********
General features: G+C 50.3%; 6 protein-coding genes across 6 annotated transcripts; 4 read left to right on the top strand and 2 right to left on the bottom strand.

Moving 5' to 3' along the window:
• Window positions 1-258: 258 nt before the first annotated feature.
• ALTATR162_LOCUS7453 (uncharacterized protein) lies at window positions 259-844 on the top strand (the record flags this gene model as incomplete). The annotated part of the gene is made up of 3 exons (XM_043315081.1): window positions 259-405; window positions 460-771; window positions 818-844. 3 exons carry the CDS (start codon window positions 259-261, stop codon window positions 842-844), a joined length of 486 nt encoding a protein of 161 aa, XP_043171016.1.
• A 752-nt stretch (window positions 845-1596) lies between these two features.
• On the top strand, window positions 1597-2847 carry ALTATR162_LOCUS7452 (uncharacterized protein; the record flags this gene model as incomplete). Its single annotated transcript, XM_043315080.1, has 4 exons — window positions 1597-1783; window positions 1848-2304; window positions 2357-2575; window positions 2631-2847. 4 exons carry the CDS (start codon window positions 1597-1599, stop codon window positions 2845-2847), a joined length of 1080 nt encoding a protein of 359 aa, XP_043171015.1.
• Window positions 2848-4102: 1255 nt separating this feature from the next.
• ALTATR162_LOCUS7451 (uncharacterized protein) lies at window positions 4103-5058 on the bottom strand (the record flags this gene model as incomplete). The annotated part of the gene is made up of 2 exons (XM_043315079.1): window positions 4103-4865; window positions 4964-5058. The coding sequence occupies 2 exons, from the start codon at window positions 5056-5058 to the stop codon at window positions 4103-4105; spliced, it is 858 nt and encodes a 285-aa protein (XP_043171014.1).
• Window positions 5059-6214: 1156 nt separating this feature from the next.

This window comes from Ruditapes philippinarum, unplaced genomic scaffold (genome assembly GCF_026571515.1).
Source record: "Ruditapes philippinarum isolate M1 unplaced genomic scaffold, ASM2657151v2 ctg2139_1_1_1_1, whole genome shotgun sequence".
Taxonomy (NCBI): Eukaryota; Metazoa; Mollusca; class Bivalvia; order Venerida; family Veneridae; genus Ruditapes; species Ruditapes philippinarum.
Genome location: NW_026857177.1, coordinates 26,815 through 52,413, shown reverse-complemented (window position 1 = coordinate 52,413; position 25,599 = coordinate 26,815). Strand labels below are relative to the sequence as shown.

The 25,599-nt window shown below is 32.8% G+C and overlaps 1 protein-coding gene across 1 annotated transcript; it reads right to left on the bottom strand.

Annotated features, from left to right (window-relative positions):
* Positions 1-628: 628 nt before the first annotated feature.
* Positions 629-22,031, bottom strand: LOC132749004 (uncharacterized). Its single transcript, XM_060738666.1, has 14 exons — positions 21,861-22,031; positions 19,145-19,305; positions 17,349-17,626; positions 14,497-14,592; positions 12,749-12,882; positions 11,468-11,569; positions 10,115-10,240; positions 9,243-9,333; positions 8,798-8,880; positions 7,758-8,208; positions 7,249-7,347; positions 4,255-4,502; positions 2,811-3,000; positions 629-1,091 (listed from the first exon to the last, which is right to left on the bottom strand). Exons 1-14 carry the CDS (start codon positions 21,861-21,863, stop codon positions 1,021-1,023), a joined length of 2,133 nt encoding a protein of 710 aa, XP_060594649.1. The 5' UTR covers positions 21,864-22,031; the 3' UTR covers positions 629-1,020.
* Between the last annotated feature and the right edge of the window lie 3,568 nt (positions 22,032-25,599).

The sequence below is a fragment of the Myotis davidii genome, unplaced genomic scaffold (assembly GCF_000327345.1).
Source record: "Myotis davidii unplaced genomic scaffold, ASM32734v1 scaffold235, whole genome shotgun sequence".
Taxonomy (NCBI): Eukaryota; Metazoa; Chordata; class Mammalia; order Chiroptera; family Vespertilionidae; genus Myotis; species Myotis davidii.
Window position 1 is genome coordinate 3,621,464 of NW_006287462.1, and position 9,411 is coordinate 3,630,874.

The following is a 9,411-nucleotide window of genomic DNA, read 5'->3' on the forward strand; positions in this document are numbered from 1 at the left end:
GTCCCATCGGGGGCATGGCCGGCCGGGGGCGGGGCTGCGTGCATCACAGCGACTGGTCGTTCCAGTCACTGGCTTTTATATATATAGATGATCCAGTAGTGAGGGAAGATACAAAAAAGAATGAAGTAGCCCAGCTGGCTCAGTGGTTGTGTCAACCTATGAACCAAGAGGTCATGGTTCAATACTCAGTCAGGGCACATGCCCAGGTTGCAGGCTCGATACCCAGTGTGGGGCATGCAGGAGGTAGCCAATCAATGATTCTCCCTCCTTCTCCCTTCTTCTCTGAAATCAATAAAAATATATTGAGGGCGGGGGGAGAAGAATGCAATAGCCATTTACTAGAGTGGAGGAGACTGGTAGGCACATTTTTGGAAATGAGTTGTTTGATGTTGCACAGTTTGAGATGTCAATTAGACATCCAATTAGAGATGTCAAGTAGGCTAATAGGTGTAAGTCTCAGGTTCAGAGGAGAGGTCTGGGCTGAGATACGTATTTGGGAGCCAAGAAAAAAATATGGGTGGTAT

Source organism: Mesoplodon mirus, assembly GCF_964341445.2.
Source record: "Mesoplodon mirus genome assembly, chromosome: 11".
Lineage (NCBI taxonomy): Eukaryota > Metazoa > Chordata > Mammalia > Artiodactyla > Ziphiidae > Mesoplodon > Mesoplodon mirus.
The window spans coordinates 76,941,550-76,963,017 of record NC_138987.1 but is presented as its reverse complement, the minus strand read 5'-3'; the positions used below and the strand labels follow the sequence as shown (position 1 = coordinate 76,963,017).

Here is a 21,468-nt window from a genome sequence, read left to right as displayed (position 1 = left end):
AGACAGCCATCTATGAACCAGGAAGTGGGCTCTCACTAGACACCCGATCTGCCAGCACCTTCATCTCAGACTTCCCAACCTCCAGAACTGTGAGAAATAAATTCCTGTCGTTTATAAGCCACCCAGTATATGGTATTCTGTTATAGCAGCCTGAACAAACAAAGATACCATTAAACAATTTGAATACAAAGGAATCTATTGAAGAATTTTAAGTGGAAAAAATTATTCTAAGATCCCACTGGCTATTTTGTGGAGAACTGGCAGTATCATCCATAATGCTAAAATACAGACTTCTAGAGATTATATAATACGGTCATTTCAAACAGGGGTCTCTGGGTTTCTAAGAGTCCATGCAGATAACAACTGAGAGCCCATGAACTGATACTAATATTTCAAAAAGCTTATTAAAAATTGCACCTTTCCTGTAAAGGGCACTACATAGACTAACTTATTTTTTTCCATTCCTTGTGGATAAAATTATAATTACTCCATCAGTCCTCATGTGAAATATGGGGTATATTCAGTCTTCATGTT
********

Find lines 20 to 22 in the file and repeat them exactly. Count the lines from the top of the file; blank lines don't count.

Source record: "Myotis davidii unplaced genomic scaffold, ASM32734v1 scaffold235, whole genome shotgun sequence".
Taxonomy (NCBI): Eukaryota; Metazoa; Chordata; class Mammalia; order Chiroptera; family Vespertilionidae; genus Myotis; species Myotis davidii.
Window position 1 is genome coordinate 3,621,464 of NW_006287462.1, and position 9,411 is coordinate 3,630,874.